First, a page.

California AB 218 is an unprecedented opportunity for survivors of childhood sexual abuse to obtain justice that is, in many cases, long overdue. AB 218’s three-year lookback window means any survivor of childhood sexual abuse is eligible to file a claim seeking maximum financial compensation against an individual or institution. But the limited lookback window is only in effect through the end of 2022. On January 1, 2023, the lookback window will officially expire and the standard statute of limitations will resume.
Accordingly, survivors who did not file claims before the deadline will likely be left without any legal recourse. This is particularly true if your crime occurred several years ago and outside of the standard statute of limitations. Don’t let this limited opportunity at justice pass without taking action.
Dordulian Law Group (DLG) can help you file a claim and fight to ensure you recover maximum financial compensation. In addition to the three-year lookback window, AB 218 includes a treble damages clause which provides the courts with latitude to issue triple settlement or verdict awards in cases where a cover-up occurred.
Sadly, many school sexual abuse cases involve cover-ups. In such cases where a cover-up can be proven, the survivor could be awarded three times the final damages amount (in other words, a $10 million settlement would ultimately result in a $30 million payout for an AB 218 case where a cover-up was proven). At DLG, we pursue treble damages in all applicable AB 218 cases.
DLG was founded by Sam Dordulian, a former sex crimes prosecutor and Deputy District Attorney who successfully obtained countless life sentences against some of our community’s most dangerous sexual predators. Today, Dordulian fights for sexual abuse survivors in civil court, helping them recover maximum financial compensation for their claims.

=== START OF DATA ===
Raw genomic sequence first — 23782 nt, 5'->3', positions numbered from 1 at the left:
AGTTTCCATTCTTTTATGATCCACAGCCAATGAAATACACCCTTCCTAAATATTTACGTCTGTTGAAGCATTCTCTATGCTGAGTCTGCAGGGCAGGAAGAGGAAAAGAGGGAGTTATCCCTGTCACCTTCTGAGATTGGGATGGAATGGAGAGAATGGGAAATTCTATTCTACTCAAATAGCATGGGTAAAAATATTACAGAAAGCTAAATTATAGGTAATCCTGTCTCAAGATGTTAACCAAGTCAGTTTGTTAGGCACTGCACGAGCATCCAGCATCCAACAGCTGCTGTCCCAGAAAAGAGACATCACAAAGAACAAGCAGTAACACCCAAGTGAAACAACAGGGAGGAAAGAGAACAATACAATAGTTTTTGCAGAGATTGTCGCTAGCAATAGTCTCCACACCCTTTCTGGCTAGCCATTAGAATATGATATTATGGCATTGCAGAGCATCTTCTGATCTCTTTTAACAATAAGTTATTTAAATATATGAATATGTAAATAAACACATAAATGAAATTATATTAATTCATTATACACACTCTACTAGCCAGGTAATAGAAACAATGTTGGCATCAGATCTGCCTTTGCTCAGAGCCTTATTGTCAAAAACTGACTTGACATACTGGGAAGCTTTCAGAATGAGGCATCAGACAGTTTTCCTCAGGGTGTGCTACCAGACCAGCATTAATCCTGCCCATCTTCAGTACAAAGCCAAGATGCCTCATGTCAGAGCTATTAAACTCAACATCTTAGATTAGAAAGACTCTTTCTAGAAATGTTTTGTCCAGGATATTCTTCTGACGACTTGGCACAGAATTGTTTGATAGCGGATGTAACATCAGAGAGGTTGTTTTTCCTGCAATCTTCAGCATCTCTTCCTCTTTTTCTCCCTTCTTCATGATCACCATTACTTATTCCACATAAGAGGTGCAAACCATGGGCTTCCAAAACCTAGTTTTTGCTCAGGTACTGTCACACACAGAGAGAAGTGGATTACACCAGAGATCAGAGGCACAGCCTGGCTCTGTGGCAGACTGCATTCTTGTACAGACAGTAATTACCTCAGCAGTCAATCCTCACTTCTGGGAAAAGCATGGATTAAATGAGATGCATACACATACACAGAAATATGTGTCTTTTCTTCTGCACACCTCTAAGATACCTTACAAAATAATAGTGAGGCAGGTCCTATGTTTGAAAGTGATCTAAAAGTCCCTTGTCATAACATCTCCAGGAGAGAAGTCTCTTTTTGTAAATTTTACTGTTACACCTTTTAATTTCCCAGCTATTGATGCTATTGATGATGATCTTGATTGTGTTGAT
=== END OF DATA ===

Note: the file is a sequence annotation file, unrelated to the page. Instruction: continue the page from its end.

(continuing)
If you have a childhood or school sexual abuse claim and are interested in pursuing justice, contact the experienced and proven attorneys at DLG. Our unparalleled experience and proven results are why sexual abuse survivors throughout the nation consistently choose DLG to handle their claims, obtain justice, and recover maximum financial compensation on their behalf:
With DLG, survivors have access to a four-tiered support network offering added resources and advantages that extend beyond the very best legal expertise available. Known as the SAJE Team (Sexual Abuse Justice Experts), DLG’s support network of dedicated professionals provides survivors with access to critical resources throughout the legal proceedings:
With DLG, you don’t simply have individual representation – you have an entire team of dedicated professionals available to you 24/7.
Contact us today to discuss your sexual abuse case at 818-322-4056. We’re here to listen, to believe you, and to fight to secure justice on your behalf. DLG has successfully helped countless sexual abuse survivors recover maximum financial damages awards and obtain the justice they deserve so they may move forward on their own terms.
All cases are accepted on a contingency fee agreement, which means survivors never have to worry about upfront costs or out-of-pocket expenses when securing the very best legal representation around. Our No Win/No Fee Guarantee means you will not pay a penny until we recover maximum financial compensation for your sexual abuse claim.
Contact us today for a free, no obligation, and confidential consultation with our of our SAJE Team members. When you’re ready to pursue justice for your sexual abuse claim, we’re here to fight as your dedicated legal advocates.
California AB 218, the landmark legislation which took effect in 2020, allows ALL survivors of childhood sexual abuse the opportunity to file a civil claim and obtain justice through financial compensation — regardless of how long ago the crime occurred. But AB 218’s three-year loopback window officially expires at the end of 2022, and survivors who haven’t filed a claim before that time will likely left without any future legal recourse. To speak with a child sexual abuse lawyer, contact us today at 818-322-4056.
Our law firm in Glendale, CA advocates for victims of sexual assault, injury, employment disputes, and personal injury concerns.